If you’ll recall from past seasons of HamannEggs, Luca used to be crazily obsessed with Firemen. We would watch hours of this insane Welsh TV show called “Fireman Sam” and you were guaranteed to step on at least 2.5 fire trucks on your way to the bathroom every night.

So you can imagine how disappointed he was when he was told he slept through firemen stomping all over our house the other night.

I awoke at 3am to someone clunking around in the dark. I thought to myself, “Really? Another burglar? I just installed that stupid alarm system (after letting it sit in its box for 8 months).”  After arming myself with a pair of boxer shorts, I discovered Diana walking around our house, sniffing.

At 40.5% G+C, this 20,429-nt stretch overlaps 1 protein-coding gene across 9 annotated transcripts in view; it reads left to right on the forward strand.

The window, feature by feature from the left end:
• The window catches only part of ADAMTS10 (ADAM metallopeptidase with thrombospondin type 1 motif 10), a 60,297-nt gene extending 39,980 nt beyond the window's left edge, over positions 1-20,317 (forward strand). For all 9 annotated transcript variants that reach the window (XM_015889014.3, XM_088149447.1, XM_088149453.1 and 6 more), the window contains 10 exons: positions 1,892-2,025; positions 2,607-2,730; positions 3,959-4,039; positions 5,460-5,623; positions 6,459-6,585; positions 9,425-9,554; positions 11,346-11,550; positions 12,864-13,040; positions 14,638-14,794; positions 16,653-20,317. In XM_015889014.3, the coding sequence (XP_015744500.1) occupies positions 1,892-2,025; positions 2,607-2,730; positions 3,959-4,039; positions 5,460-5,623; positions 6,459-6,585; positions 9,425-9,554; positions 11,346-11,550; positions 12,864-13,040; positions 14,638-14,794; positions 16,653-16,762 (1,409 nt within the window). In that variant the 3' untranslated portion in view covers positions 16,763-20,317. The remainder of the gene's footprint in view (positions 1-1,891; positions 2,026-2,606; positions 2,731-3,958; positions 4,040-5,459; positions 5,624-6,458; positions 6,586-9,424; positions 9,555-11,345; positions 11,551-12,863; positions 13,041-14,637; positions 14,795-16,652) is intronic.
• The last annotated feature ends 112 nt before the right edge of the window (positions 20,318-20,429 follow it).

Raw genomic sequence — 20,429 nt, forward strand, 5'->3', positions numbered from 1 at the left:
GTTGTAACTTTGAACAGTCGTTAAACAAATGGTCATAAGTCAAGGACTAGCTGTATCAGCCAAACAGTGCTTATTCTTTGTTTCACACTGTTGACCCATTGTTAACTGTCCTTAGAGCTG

Sniff. Sniff. Something was burning. Not burning burning, but there was a faint scent of plastic or electricity. Or something. But we couldn’t see any smoke. And our detectors were silent.

Through sniff detective work, we figured out the smell was coming from our front room. But it wasn’t that strong. We felt the walls because isn’t that what you are supposed to do? We also felt the electrical sockets. But I couldn’t figure out what the heck was going on.

Diana and I just looked at each other. What were we going to do? Go to sleep and wake up in the middle of an inferno? Call the fire department and have them smash our walls with their axes?

Because we are responsible for not killing our sons, we went the ax route.